KNOXVILLE, Tenn. (WVLT) -- It was a Friday afternoon last August - Ben Woodruff and his kids, Ethan and Kathleen, were almost home. Woodruff was making a left-hand turn off of Governor John Sevier Highway into his subdivision when Scott Spangler crossed the center line, smashing into him. Woodruff died in the crash and his children were hurt.
"Ben is missed every moment of every day. People are always talking to me about how much they didn't realize he was a part of their lives. Even close friends have said, 'I've forgotten how often we've talked," said Ben's wife, Beth Woodruff.
Authorities said Spangler was high on crack cocaine when the wreck happened. He cut a deal with the sate - pleading guilty to one count of aggravated vehicular homicide and three counts of vehicular assault. The judge sentenced him to 20 years in prison. And even though he's had five prior DUIs, he's eligible for parole after serving just 30 percent of his sentence, or six years. That's because he didn't have two other Class A, B or C felonies.
"We believe that the release eligibility date should change to be akin to murder 2 in these aggravated vehicular homicide cases," said Darren Berg, Beth Woodruff's attorney.
- which would give the judge the ability to order someone to serve up to 80 percent of his or her sentence. The Woodruff family wants to get the bill passed in the General Assembly next session.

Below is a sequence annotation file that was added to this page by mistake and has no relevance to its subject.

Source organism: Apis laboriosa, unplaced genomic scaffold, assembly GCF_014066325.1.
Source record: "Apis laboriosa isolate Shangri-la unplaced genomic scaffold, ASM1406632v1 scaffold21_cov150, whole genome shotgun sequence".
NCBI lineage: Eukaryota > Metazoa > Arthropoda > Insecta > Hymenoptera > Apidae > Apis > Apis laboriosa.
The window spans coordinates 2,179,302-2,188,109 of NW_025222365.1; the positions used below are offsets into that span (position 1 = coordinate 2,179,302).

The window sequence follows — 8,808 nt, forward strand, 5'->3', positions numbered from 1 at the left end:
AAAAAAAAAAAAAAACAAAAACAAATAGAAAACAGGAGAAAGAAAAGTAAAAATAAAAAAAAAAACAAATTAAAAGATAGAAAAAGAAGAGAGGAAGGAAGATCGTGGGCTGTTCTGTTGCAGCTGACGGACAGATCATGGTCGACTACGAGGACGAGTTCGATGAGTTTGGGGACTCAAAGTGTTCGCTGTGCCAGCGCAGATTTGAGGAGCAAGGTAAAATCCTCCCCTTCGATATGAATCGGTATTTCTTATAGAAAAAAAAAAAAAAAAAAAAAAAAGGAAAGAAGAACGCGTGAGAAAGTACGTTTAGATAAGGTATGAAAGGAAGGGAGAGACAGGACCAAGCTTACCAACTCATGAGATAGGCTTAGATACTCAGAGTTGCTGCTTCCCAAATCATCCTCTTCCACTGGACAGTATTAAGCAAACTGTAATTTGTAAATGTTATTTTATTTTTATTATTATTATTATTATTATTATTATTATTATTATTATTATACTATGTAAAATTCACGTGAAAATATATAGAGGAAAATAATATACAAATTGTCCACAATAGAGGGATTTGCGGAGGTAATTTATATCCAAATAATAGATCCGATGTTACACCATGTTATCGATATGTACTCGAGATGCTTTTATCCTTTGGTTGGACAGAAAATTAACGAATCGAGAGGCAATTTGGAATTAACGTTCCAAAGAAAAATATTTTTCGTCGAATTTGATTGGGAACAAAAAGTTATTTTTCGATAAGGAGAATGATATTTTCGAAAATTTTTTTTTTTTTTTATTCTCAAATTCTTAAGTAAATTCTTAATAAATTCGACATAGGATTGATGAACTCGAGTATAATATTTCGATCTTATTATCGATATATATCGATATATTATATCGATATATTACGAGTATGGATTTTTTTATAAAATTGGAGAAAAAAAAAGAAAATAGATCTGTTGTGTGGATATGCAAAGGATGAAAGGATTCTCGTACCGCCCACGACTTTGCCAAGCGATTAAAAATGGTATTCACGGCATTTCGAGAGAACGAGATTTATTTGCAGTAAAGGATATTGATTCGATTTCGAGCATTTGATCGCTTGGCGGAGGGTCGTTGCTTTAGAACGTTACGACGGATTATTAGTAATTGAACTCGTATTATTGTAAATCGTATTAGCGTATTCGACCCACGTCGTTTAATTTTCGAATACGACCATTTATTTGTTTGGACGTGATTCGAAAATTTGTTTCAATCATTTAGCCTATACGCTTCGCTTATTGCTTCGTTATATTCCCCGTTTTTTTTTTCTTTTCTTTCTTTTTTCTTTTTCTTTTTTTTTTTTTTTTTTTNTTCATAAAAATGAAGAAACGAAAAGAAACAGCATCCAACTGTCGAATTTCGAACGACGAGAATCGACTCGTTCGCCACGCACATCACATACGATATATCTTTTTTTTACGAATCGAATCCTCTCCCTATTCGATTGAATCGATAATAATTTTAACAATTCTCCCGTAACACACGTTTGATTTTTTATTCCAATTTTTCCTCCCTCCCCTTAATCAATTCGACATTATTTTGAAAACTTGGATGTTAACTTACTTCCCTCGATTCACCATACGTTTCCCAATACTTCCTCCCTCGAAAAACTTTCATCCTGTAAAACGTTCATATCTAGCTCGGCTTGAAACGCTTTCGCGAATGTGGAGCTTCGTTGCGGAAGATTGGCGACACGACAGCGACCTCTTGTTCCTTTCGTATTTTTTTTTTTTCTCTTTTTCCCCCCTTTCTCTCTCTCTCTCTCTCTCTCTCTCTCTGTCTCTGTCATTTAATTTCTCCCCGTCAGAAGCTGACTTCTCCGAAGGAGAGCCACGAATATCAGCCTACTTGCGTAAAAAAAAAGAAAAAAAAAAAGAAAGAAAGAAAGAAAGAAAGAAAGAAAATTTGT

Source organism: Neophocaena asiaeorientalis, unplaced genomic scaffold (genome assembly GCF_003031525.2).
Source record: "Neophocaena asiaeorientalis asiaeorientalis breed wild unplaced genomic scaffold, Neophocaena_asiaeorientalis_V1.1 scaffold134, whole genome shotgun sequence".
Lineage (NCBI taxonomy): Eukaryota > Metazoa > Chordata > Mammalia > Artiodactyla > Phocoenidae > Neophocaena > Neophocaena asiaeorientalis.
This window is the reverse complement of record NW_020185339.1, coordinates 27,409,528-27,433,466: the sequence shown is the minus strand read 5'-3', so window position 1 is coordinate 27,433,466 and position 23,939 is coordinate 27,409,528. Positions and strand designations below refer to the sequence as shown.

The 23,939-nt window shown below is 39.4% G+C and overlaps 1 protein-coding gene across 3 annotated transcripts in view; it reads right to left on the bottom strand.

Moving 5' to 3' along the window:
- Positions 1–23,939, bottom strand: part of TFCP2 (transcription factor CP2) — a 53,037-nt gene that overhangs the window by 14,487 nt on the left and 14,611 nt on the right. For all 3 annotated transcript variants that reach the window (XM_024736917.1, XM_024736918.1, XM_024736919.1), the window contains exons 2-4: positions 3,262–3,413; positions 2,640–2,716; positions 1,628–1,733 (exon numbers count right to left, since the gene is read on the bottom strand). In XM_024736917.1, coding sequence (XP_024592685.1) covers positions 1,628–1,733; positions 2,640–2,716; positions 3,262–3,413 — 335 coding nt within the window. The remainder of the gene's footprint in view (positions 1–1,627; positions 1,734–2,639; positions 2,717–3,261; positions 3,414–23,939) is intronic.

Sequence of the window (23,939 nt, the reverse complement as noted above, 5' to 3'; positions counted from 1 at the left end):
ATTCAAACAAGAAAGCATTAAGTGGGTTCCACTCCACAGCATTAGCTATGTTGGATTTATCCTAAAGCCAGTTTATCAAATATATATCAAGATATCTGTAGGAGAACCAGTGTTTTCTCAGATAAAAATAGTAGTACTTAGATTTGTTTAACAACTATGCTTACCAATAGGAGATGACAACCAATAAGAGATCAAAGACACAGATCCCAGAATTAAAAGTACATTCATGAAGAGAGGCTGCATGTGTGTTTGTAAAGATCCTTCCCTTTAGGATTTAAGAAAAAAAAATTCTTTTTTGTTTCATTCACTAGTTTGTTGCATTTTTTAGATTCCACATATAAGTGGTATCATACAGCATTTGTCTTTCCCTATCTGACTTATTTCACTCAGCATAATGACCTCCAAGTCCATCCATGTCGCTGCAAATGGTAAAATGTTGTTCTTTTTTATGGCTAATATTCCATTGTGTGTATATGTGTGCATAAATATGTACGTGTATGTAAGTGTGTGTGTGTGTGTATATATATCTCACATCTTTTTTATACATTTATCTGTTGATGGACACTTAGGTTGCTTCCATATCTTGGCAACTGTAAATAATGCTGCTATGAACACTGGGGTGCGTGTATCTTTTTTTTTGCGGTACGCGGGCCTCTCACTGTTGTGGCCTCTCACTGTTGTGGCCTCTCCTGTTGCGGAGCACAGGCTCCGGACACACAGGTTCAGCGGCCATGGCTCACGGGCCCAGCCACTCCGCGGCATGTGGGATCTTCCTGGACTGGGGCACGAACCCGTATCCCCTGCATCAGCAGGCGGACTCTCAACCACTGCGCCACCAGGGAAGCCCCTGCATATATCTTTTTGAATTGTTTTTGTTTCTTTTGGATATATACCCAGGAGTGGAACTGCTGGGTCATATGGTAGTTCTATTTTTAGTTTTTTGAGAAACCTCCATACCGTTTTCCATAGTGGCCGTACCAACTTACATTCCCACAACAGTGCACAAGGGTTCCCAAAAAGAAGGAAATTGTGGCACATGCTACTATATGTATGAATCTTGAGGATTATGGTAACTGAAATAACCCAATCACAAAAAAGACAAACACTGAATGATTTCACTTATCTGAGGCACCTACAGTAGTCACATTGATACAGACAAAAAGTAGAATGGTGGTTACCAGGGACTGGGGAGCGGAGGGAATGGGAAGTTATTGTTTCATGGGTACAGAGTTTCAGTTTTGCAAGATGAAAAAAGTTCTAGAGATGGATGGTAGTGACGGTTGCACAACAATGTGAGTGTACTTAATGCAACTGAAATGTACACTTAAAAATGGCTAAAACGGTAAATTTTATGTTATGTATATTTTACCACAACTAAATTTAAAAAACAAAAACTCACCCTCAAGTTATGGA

"Six years is insane. And there's no opportunity to adjust it in any way right now. It would give the judge the ability to say, 'No, six years is not enough. We're giving you a 20 year sentence, and you have to deal with that before we'll even discuss getting you out of here,'" said Woodruff.
While Ben died in the crash, his kids survived - but Ethan suffered a traumatic brain injury. He's getting stronger every day, but he still has a long road to recovery. Ben's wife hopes the bill will keep other families from having to go through the same thing.
Beth Woodruff said Representative Ryan Haynes has already agreed to sponsor the bill. If it passes, it would have a big impact on how long others facing aggravated vehicular homicide could spend behind bars.